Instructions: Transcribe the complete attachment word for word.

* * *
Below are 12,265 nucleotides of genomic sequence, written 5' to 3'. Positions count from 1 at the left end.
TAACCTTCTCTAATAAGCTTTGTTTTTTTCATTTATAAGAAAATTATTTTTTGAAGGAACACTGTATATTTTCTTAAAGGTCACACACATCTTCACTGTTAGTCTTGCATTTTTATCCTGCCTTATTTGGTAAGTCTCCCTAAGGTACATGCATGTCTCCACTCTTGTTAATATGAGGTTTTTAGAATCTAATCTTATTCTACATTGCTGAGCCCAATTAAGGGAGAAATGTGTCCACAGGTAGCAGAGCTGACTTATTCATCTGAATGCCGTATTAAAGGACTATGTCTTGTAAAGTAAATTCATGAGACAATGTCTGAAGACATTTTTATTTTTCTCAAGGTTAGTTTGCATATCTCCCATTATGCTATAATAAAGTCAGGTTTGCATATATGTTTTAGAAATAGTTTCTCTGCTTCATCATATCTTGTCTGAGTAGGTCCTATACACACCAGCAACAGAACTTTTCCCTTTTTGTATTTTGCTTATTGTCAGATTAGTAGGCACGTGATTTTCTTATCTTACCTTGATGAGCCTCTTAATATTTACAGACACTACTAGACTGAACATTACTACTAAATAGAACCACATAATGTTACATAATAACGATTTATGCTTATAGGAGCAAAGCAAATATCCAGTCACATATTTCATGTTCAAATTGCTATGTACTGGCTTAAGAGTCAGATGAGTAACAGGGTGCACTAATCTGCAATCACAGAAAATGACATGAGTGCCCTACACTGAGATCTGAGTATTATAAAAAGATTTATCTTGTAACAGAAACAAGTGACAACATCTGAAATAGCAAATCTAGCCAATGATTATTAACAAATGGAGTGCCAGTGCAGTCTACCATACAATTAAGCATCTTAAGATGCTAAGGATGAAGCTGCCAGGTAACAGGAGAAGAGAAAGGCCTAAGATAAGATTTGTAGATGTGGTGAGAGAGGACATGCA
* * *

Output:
Below are 12,265 nucleotides of genomic sequence, written 5' to 3'. Positions count from 1 at the left end.
TAACCTTCTCTAATAAGCTTTGTTTTTTTCATTTATAAGAAAATTATTTTTTGAAGGAACACTGTATATTTTCTTAAAGGTCACACACATCTTCACTGTTAGTCTTGCATTTTTATCCTGCCTTATTTGGTAAGTCTCCCTAAGGTACATGCATGTCTCCACTCTTGTTAATATGAGGTTTTTAGAATCTAATCTTATTCTACATTGCTGAGCCCAATTAAGGGAGAAATGTGTCCACAGGTAGCAGAGCTGACTTATTCATCTGAATGCCGTATTAAAGGACTATGTCTTGTAAAGTAAATTCATGAGACAATGTCTGAAGACATTTTTATTTTTCTCAAGGTTAGTTTGCATATCTCCCATTATGCTATAATAAAGTCAGGTTTGCATATATGTTTTAGAAATAGTTTCTCTGCTTCATCATATCTTGTCTGAGTAGGTCCTATACACACCAGCAACAGAACTTTTCCCTTTTTGTATTTTGCTTATTGTCAGATTAGTAGGCACGTGATTTTCTTATCTTACCTTGATGAGCCTCTTAATATTTACAGACACTACTAGACTGAACATTACTACTAAATAGAACCACATAATGTTACATAATAACGATTTATGCTTATAGGAGCAAAGCAAATATCCAGTCACATATTTCATGTTCAAATTGCTATGTACTGGCTTAAGAGTCAGATGAGTAACAGGGTGCACTAATCTGCAATCACAGAAAATGACATGAGTGCCCTACACTGAGATCTGAGTATTATAAAAAGATTTATCTTGTAACAGAAACAAGTGACAACATCTGAAATAGCAAATCTAGCCAATGATTATTAACAAATGGAGTGCCAGTGCAGTCTACCATACAATTAAGCATCTTAAGATGCTAAGGATGAAGCTGCCAGGTAACAGGAGAAGAGAAAGGCCTAAGATAAGATTTGTAGATGTGGTGAGAGAGGACATGCA